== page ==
Once I had noticed the top decoration of the Sacristy, I started noticing star polyhedra elsewhere, and they appeared to be quite common with frequent decorations at the tops of church towers and other prominent places [3]. Often, the star polyhedra decorating public places are not exactly regular, but slight deviations do not disturb the viewing pleasure. There is a gradual transition between genuine star polyhedra and just a bunch of spikes radiating from the center. An example of a not quite regular star polyhedron is presented here from the Petrovsky Palace in Moscow [4].

Left: the central section of Petrovsky Palace at 40 Leningradsky Avenue, Moscow, with two towers at its entrance with a star polyhedron on top of each. Right: a close up of one of the star polyhedra (photographs by the author).

The Petrovsky Palace was designed by Matvei F. Kazakov and built in the years 1776–1782, so it was a contemporary of the Sacristy in Vatican City. The Palace was built by the order of Catherine II, also known as Catherine the Great. Its purpose was to serve as a resting place for the Tsar or Tsarina when traveling from St Petersburg to Moscow. At the time, it was well outside Moscow, at a considerable distance from the destination of the sovereign’s trip; today it is well within the Moscow city limits. Travelers arrived at the Moscow Kremlin fresh and rested after this stopover. In the Soviet era, the Palace housed the Zhukovsky Air Force Academy. The kosmonauts (the Russian word for astronauts) Yury Gagarin and Valentina Tereshkova and the airplane designers Sergei Ilyushin and Aleksandr Yakovlev studied here, amongst many others. Eventually, the Air Force Academy moved out, the Palace was renovated, and it has served close to its original purpose: functioning as a hotel for traveling dignitaries [5].

The star polyhedra of the Petrovsky Palace do not correspond to any of the regular star polyhedra, but correspond to one of the 59 stellated icosahedra [The 59 Icosahedra – once opened, this site presents a rotating model (animation) of the stellated icosahedron No. 18], as suggested by Nikolai Dolbilin of the Moscow Steklov Institute of Mathematics [6]. On Magnus Wenninger’s so-called Wenninger’s List, this polyhedron stands under No. 34 (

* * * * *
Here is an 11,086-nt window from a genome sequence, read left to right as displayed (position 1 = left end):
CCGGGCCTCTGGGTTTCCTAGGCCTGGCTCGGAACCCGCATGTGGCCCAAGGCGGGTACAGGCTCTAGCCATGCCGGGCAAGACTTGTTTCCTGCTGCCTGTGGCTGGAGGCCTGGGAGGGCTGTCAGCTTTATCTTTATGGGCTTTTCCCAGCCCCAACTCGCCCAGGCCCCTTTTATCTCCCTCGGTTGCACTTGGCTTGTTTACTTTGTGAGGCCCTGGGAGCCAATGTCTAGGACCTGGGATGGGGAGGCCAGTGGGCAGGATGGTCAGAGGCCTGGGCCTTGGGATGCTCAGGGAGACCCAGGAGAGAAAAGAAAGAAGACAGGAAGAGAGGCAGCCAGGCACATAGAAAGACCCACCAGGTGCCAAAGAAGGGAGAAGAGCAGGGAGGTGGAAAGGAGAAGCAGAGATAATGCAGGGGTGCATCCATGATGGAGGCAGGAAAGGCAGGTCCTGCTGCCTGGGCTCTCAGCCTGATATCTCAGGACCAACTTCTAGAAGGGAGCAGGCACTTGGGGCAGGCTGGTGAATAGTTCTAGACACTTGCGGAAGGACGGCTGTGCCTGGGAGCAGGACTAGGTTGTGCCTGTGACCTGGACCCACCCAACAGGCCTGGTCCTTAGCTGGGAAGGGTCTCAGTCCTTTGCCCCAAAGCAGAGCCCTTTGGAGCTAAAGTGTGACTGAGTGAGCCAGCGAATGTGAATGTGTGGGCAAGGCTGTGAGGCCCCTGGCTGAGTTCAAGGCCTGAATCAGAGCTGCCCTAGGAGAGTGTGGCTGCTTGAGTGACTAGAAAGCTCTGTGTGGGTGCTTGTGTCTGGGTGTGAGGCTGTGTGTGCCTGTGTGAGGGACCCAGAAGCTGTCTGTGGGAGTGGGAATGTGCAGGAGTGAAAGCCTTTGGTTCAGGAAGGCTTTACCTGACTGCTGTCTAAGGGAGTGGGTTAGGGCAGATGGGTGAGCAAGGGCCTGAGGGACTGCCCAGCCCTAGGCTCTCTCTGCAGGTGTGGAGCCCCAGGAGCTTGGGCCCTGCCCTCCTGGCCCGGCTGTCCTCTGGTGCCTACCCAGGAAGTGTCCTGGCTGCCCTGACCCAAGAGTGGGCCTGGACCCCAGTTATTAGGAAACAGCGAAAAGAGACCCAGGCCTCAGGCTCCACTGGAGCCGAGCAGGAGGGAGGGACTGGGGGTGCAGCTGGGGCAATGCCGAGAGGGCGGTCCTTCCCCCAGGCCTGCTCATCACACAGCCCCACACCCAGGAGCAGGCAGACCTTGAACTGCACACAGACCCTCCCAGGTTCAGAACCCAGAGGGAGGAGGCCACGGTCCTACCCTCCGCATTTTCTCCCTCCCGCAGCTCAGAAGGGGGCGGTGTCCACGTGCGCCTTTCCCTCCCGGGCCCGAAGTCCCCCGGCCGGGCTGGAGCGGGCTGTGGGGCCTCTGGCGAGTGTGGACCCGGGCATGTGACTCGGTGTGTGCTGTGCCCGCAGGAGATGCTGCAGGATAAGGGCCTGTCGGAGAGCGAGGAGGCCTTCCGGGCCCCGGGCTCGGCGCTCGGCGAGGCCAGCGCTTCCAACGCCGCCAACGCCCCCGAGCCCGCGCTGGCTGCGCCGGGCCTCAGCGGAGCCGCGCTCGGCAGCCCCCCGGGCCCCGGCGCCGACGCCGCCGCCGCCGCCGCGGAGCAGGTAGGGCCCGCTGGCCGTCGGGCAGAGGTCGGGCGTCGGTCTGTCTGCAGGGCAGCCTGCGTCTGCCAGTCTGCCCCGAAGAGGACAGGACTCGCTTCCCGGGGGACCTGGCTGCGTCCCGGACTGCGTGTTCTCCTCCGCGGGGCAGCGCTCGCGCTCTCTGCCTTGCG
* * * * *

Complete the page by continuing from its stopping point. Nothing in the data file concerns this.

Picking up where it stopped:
I conclude this note with a challenge to the reader to find the closest identification among star polyhedra for the decoration depicted above from the building at One Columbus Circle, Manhattan, New York; at the time it was the Time-Warner Building.


[1] Hargittai, M. & Hargittai, I. (2009). Symmetry through the Eyes of a Chemist, 3rd ed., pp. 76–90. Springer.

[2] Cundy, H. M. & Rollett, A. P. (1961). Mathematical Models. Oxford: Clarendon Press.

[3] Hargittai, I. (1996). Math. Intell. 18, 52–54.

[4] Hargittai, B. (2019). Editor. Culture and Art of Scientific Discoveries: A Selection of István Hargittai's Writings, p. 25. Springer Nature.

[5] Hargittai, I. & Hargittai, M. (2019). Science in Moscow: Memorials of a Research Empire, p. 148. Singapore: World Scientific.

[6] Dolbilin, N. (2021). Private communication.


Istvan Hargittai is at Budapest University of Technology and Economics, Hungary. 
11 November 2022